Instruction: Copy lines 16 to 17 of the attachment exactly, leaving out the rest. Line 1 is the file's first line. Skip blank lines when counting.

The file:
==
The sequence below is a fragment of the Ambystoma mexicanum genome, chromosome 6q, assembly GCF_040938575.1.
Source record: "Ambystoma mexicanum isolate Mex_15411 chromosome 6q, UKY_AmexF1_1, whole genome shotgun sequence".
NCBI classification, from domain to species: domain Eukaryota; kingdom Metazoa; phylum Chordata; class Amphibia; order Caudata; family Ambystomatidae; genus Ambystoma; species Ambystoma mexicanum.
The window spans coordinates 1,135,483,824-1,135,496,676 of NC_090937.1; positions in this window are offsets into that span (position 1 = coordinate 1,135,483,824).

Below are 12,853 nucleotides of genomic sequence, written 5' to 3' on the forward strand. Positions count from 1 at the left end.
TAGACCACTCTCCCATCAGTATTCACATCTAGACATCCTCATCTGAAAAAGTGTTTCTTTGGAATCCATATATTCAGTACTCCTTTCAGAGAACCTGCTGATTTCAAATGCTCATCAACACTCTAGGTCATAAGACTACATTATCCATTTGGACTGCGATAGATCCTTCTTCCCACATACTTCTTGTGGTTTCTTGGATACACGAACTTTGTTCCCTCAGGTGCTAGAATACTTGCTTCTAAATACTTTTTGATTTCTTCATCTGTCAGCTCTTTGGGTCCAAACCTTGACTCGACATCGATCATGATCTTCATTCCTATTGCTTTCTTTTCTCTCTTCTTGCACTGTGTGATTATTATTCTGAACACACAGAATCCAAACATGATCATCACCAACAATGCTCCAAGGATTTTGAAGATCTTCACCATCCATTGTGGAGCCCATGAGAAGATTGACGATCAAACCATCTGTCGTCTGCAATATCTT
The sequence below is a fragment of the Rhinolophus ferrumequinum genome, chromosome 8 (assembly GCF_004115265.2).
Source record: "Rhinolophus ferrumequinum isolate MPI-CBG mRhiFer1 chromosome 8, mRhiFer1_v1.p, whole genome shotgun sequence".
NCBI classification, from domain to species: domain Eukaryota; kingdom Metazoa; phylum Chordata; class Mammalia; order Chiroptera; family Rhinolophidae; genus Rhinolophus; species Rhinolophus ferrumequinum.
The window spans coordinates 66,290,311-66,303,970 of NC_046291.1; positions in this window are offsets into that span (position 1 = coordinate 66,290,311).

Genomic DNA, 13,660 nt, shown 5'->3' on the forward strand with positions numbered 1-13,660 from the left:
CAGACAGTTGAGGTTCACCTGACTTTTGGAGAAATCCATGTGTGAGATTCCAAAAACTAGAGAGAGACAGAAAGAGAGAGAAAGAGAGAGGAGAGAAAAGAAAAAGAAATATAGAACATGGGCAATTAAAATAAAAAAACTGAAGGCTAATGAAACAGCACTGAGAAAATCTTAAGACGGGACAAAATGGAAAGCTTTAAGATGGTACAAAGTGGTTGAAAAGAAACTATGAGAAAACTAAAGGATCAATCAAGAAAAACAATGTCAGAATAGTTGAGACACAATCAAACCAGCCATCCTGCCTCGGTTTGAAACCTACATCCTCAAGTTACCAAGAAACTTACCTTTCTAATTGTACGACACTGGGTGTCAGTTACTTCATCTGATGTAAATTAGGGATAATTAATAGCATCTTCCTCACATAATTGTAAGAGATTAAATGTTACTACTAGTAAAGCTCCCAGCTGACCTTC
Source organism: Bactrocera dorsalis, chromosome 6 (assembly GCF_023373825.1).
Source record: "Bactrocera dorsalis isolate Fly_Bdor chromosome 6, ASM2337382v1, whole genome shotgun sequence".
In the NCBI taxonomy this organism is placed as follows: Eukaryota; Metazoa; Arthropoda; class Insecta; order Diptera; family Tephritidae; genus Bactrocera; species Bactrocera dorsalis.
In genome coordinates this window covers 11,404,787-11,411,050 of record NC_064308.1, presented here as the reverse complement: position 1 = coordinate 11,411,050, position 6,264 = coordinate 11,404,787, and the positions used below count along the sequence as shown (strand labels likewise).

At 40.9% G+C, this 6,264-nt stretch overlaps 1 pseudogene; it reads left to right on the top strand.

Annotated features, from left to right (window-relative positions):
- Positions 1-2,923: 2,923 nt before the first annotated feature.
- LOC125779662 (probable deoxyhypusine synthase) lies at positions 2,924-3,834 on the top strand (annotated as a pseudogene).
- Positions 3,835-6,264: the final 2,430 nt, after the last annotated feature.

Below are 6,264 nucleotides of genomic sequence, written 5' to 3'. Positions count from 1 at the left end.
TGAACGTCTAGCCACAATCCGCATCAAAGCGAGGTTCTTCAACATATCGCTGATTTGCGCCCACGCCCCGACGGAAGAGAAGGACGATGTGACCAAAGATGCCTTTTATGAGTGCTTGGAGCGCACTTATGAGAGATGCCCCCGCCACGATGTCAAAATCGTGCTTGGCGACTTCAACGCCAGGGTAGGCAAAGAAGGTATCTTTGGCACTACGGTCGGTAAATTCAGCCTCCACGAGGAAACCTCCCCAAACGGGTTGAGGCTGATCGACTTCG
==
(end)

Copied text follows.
In genome coordinates this window covers 11,404,787-11,411,050 of record NC_064308.1, presented here as the reverse complement: position 1 = coordinate 11,411,050, position 6,264 = coordinate 11,404,787, and the positions used below count along the sequence as shown (strand labels likewise).

At 40.9% G+C, this 6,264-nt stretch overlaps 1 pseudogene; it reads left to right on the top strand.